A Black man born a slave, only to years later buy the land he once slaved over; the epitome of poetic justice.
There are some extraordinary stories in American Black history. Many of which have been buried beneath the tides of time. Lake Martin in Alabama is home to one of those stories.
In the 1800s, a Black man from Alabama named John Benson escaped the thumb of slavery, traveled across state lines to save his sister, then became a wealthy man who founded a Black community on the same land where he was once a slave–but that’s just half the story. His son would continue his legacy by building a school as well as the first Black-owned railroad in the U.S. and you’ve probably never heard of either of them.
The majority of this story is steeped in the truth. But because any reminisnce of the once flushing town was drowned under one of the largest lakes ever made, folklore prevails.
Lake Martin, which is located In Tallapoosa, Elmore, and Coosa counties in Alabama, was created in 1926 after the construction of the Martin Dam. The enormous Lake has nearly 700 miles of shoreline and covers 41,000 acres. The dam is used to generate hydroelectric power for the Alabama Power Company.
Because of its size, Lake Martin is a very popular tourist destination and it hosts events throughout the year. But before there was a lake there was John Benson and his small Black community near Kowaliga Creek.
John Jackson Benson was born September 1850 on the shores of Kowaliga Creek in Alabama. His slave owner James Benson owned a plantation in Alabama near Kowaliga Creek.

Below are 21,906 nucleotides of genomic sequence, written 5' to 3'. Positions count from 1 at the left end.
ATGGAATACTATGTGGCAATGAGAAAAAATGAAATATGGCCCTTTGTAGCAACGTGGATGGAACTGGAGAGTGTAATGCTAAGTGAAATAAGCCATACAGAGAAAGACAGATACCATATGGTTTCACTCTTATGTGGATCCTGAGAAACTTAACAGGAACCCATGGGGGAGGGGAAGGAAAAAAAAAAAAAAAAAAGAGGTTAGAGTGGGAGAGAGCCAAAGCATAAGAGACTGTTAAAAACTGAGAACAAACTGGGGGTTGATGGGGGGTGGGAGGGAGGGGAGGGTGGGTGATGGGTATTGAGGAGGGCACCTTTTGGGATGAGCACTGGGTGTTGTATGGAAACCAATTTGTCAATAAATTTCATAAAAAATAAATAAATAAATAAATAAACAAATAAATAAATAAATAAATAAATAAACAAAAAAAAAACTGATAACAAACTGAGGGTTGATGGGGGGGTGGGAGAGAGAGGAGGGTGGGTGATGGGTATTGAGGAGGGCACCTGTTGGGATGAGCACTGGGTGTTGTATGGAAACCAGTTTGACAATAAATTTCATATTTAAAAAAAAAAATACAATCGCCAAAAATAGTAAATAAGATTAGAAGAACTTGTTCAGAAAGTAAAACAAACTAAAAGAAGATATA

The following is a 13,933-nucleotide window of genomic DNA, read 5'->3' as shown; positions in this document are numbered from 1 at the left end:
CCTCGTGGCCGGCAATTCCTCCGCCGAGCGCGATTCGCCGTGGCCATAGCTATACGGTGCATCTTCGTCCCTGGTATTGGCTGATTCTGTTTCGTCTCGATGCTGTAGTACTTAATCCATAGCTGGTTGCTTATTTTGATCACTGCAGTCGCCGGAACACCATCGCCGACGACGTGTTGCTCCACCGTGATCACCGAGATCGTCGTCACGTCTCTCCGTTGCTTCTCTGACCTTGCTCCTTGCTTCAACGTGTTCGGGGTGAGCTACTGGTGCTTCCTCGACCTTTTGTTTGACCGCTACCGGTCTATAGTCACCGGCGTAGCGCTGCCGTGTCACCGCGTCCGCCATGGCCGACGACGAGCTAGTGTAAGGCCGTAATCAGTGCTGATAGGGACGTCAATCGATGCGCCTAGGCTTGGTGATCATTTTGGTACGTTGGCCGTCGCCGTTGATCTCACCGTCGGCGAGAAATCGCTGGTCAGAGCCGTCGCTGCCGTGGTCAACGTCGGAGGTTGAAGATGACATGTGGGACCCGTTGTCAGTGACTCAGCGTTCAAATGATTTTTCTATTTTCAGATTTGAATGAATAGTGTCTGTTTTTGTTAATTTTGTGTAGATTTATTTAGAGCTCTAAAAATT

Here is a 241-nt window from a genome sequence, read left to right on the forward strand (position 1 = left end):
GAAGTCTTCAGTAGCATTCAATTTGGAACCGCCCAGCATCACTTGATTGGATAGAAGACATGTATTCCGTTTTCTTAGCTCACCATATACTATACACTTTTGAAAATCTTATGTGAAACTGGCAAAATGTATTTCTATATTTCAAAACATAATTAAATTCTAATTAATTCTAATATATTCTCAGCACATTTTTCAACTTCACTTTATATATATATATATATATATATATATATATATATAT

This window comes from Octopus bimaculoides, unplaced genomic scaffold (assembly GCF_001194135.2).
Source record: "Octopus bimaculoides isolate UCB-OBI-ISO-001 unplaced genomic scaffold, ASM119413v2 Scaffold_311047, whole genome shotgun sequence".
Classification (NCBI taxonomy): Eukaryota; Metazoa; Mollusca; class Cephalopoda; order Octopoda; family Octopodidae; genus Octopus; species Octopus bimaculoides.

There is barely any mention of John’s mother or father, but they’re a few things we know. If John was born a slave, then his mother was a slave. John also had a sister he was very fond of who was sold to a plantation in Florida. In the 1850s it was not uncommon for slave owners to birth children with the Black women they kept in bondage, then sell them to other plantations. We don’t know if James was John’s father, but it wouldn’t be far-fetched.
Once James Benson died and his estate divided among his family, John was sent to Talladega, Alabama to work as a slave for an heir.
In 1861 the U.S. would begin its Civil War, which would loom over the country for the next five years. By 1865, things would change for John and all he needed was little opportunity. He was freed after the Civil War and given a mule. After Congress passed the Confiscation Act of 1861, Union Generals would often confiscate property from rebels after a battle and give it to freed slaves.
Now that John was free, the young boy knew he was the only one who could save his sister. With his newly acquired mule, John headed from Alabama to Florida to bring his sister home so they could start a new life. A young Black man traveling alone right after the end of the Civil War was a death wish, but he went anyway.
With his life in jeopardy every day, John searched through the plantations of Florida for an entire summer until he finally found his sister. With a new life ahead of them the two went back to Alabama to begin a new life.
The Benson Plantation was home to John and although he was a slave growing up on the Kowaliga Creek, the land still meant so much to him and his family. If he wanted that land, then he needed money and the best place to get it at the time was the Shelby County coal mines. In the early 1900s coal was big business in the area. Thousands of miners worked mines in cities scattered across Shelby and Bibb County.
John moved to Shelby and worked the mines for sixty cents per ton. He worked tirelessly until he finally saved up $100. It might not have seemed like much, but it was enough to leave the coal mines behind, head back to his home near Kowaliga. He used the money to buy some land from his former slave owners’ estate and began to work the land. For the next 10 years, John would slowly acquire more land from his former slave owner’s estate and by 1890, he owned 160 acres of land.